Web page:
So for £25K we need a box that is 31mm high – this costs £325 a year.

  • For £100K we need a box that is 126mm high – this costs £475 a year (actually 125 mm high).

Metro bank’s boxes don’t include insurance, so we need to add £50 to £200 pa respectively to these prices.

So safety deposit boxes only stack up ((Geddit )) for large sums at very negative interest rate.

Hiding it at home

The cheap skate approach to all this is to split the money into smaller parcels, and hide it around your house.

Here’s a list of places to consider, excluding under the mattress: ((Credit goes to thesimpledollar.com for these ))

  1. taped under a shelf or drawer
  2. in the toilet cistern
  3. in the freezer
  4. inside a sock in the sock drawer
  5. in a medicine bottle in the medicine drawer / cabinet
  6. in a pocket in one of your shirts or jackets in a wardrobe
  7. in a filing cabinet
  8. under the cat’s litter tray
  9. behind a painting
  10. in a book or a DVD case on a shelf
  11. buried in the garden
  12. in your car
  13. in / under a pot plant
  14. with the Xmas decorations
  15. in the fridge (eg. in a beer bottle)
  16. inside a flour or coffee jar (any dried goods will do really)

For obvious reasons, I won’t tell you which of these I think are the best.

I will tell you which ones are the most popular (perhaps you can join the dots):

  • sock drawer
  • mattress
  • freezer

You could also use diversion safes, which look like cans of beans / Pringle packets / Coke bottles, or electrical plugs.

I would probably go for using two or three places per room (including the cellar and the garden), which would give me more than 20 places to store some cash.

  • That means each envelope would only need to hold £1,250 to £5,000.
  • Of course, you’d also need to keep a list of where it was all hidden (and then keep that list very safe).

I sincerely hope we never get negative interest rates, and that we never have to consider hoarding cash at home.

  • If we do, then it’s a lot harder than it sounds.

It takes a while to get the cash together, and it costs money to use a safe (with insurance) or a safe deposit box.

  • Safes and safety deposit boxes only stack up for large sums at very negative interest rates.

The cheap skate alternative is to split the money into many parcels (20?) and hide it all over you house.

  • Even then you’d need a list of where you hid things, which you would in turn need to keep safe.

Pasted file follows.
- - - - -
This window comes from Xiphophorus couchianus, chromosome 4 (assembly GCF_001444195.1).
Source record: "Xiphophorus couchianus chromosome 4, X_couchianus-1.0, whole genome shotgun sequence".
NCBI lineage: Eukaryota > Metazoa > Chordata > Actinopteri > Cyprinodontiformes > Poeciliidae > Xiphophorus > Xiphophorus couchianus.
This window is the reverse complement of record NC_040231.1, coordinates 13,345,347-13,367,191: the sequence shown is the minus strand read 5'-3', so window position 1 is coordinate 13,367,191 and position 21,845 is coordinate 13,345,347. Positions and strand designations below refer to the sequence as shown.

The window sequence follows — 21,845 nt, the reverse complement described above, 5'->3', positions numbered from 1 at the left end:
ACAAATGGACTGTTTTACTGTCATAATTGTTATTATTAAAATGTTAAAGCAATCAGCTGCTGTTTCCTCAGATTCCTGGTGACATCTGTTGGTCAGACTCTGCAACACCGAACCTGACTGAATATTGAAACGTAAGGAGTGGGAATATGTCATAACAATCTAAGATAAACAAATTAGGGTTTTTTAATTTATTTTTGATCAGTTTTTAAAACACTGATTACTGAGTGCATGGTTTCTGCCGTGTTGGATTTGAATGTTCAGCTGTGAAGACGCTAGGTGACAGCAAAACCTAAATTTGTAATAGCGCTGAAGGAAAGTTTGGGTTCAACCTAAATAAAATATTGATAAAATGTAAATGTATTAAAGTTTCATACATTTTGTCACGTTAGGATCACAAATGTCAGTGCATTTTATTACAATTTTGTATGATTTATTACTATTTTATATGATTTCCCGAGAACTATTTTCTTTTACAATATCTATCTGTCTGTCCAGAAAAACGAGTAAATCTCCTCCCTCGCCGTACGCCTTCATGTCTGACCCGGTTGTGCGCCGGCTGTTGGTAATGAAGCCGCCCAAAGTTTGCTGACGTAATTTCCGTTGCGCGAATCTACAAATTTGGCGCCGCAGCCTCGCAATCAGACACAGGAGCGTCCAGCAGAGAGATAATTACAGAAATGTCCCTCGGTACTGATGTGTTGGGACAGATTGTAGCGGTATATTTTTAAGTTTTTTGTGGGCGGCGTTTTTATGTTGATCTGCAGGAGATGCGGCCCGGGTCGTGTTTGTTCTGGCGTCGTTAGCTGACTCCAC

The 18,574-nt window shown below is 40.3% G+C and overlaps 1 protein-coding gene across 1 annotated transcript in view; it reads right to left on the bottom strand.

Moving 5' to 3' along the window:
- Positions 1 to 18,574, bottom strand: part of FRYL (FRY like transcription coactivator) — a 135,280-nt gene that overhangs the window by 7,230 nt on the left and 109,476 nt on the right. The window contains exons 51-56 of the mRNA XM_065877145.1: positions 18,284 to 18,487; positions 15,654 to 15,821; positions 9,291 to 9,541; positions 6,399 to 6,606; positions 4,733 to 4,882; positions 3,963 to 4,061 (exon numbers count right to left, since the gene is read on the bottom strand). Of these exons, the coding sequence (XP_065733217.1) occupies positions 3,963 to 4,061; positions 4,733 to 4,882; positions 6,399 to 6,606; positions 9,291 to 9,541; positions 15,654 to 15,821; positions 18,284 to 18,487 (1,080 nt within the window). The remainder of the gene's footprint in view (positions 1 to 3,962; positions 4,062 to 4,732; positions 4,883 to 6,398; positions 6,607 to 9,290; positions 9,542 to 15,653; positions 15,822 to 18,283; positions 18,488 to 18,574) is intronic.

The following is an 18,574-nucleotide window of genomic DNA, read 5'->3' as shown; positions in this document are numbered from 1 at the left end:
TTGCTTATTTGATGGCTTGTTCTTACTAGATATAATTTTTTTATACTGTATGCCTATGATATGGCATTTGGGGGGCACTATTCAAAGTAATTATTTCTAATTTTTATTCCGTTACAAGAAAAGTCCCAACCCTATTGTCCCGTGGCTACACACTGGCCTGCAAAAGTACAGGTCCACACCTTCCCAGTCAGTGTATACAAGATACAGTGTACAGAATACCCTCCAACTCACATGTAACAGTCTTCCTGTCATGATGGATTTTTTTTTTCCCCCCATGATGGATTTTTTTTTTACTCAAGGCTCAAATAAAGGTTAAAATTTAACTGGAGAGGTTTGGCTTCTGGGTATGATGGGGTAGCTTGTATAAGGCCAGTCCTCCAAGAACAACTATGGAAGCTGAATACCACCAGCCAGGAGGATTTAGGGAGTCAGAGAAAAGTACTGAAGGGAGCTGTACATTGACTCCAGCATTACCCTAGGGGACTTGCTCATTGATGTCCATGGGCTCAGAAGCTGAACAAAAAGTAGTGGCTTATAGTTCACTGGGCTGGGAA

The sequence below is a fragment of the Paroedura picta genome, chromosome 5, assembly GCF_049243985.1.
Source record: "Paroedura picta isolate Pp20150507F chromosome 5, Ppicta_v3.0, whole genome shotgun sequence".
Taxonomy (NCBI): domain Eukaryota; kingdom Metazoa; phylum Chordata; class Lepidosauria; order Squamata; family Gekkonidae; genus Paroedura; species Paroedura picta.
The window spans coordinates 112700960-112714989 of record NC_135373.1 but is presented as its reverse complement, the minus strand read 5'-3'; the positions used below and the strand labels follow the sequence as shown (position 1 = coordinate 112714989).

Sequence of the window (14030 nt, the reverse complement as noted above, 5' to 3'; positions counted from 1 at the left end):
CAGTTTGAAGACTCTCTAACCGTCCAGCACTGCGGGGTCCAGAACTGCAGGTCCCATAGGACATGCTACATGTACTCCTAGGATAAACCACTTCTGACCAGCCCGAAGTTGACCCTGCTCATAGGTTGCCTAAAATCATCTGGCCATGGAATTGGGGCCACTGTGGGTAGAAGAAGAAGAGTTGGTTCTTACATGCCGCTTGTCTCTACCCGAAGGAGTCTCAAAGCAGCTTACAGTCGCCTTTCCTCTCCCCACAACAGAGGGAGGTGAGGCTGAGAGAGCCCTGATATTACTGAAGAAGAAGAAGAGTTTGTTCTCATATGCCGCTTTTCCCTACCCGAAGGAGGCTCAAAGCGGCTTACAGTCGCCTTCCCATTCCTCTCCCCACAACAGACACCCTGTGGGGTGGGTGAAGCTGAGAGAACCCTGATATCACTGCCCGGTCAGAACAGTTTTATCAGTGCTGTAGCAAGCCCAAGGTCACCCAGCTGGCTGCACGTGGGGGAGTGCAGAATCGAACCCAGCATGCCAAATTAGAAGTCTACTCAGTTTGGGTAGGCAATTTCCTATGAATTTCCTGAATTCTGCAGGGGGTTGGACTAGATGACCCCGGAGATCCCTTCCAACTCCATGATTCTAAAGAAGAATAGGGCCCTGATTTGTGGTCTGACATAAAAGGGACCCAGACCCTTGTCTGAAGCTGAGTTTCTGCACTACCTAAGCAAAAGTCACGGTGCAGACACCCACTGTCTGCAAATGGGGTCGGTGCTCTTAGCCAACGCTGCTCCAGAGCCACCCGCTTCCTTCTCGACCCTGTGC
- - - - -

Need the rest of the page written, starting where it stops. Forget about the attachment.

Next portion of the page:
An alternative to holding cash is gold, which we’ll look at in a future post.

I think it makes some sense to have an emergency stash of a month or two’s cash, but things would have to get pretty bad for me to go full survivalist on this one.

  • One per cent a year probably wouldn’t do it for me.
  • One per cent a month and I might think differently. ((This actually happened in Austria in the 1930s – Google “Worgl” or “Michael Unterguggenberger” ))

What would you do? Let me know in the comments.

Until next time.

Mike is the owner of 7 Circles, and a private investor living in London. He has been managing his own money for 40 years, with some success.

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7 Responses

  1. catflap says:

    Interesting article. holding more than a few months worth seems very unpractical.

  2. bill says:

    Good article. I hope it never happens here, since as you point out things could get a little crazy! What about the £50k premium bond allowance? If it still existed in this scenario, it would be of some use unless NS&I charge negative interest on that too (to fund the prizes..). Otherwise, disguising cash as loft insulation (might actually work!) or new fivers at the bottom of the cold water storage tank might be other options to add to the list.

    • Mike Rawson says:

      I guess I’m assuming that there would be no accounts (inc. Premium Bonds) with positive returns.

      I’ve done my loft already, and I don’t have a water tank, but they’re good ideas.


    It is not often that people are prepared to talk about practical ways of hiding wealth, a very necessary activity for those of us most under the threat of losing what we have worked hard for. Be careful however. Some of the above suggestions are not wise. From practical experience I can tell you that paper money can go rotten surprisingly quickly in a damp and airless environment. I do not like banks and have managed without them for most of my life, but acknowledge that the Bank of England were good enough to replace the value of my disintegrating stash as I was able, just about, to identify most of the serial numbers.

    • Mike Rawson says:

      I bow to your superior experience – I’ve never hoarded cash to date.

      Looking on the bright side, soon all our notes will be plastic, and should last a bit better.

  4. Most of the times people feel insecure if they are hiding money for the purpose of tax evasion and things like this… This post of yours is very much beneficial for those.

  5. EM says:

    Very helpfull article written by a wise person. Thank you!

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Hoarding Cash at Home

by Mike Rawson time to read: 8 min